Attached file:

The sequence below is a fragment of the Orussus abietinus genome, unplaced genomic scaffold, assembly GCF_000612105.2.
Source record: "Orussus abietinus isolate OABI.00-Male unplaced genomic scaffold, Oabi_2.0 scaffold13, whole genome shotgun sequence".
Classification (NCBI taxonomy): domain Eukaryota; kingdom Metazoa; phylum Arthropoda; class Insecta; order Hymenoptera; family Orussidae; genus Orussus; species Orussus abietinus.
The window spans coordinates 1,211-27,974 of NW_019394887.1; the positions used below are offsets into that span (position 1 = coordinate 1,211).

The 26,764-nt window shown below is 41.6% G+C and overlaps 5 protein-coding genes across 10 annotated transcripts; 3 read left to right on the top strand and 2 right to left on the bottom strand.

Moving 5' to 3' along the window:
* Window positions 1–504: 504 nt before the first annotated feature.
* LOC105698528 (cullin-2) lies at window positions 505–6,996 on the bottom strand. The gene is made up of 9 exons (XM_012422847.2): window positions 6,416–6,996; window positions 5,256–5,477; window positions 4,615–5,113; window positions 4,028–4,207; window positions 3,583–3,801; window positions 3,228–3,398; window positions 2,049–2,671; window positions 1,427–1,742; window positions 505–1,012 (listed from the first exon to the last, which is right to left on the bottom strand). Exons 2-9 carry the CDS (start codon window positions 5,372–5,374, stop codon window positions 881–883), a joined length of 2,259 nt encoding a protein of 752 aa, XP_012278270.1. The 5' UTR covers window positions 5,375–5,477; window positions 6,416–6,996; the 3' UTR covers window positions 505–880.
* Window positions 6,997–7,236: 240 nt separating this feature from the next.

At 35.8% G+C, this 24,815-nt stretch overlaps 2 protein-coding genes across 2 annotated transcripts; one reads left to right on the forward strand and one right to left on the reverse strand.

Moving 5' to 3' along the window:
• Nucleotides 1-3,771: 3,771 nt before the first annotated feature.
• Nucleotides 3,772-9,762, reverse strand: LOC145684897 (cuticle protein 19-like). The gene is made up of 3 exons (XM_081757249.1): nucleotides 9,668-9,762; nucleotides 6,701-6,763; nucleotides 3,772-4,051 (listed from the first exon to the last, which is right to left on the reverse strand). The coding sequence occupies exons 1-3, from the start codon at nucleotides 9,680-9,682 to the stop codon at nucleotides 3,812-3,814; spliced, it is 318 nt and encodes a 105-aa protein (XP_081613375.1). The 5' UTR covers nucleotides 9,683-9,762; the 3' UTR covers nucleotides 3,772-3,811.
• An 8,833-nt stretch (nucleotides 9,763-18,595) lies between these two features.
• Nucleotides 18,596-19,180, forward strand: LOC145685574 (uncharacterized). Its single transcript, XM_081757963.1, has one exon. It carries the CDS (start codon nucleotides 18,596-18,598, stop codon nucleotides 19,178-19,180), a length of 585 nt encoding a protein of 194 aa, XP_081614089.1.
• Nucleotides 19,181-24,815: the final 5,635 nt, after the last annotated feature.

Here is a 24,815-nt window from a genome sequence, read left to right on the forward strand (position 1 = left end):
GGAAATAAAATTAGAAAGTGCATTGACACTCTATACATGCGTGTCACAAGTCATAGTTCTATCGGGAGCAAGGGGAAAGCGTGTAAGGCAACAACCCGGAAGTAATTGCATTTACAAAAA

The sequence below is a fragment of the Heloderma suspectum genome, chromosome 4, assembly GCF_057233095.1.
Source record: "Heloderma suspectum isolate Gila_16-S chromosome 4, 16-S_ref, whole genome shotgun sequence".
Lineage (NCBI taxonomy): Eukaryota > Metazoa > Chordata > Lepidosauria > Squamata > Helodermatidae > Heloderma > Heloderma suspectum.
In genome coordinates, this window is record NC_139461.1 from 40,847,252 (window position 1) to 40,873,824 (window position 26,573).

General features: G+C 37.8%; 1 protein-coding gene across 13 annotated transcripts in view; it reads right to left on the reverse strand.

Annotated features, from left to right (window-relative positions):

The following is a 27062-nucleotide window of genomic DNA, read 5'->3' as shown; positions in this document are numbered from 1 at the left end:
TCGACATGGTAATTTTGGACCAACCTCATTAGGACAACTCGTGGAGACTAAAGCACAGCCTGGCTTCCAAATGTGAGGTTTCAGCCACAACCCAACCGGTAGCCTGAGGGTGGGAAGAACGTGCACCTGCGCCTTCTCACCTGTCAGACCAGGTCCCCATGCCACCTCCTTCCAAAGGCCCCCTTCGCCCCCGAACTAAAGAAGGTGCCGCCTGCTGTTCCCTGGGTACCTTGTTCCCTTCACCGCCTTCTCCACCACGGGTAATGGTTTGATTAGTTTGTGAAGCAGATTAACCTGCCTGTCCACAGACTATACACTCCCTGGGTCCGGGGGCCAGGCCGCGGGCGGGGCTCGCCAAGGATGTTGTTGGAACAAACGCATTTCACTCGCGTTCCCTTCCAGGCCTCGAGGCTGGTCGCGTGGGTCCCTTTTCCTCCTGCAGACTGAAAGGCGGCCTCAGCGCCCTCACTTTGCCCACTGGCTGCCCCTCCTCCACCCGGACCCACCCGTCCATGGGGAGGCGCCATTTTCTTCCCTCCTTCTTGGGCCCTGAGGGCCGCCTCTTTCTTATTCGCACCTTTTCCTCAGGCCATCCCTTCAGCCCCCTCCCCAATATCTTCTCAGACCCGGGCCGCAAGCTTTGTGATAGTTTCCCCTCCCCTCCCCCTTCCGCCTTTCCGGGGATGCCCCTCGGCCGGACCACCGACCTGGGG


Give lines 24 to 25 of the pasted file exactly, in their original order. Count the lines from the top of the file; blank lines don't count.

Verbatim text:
Annotated features, from left to right (window-relative positions):

The following is a 27062-nucleotide window of genomic DNA, read 5'->3' as shown; positions in this document are numbered from 1 at the left end: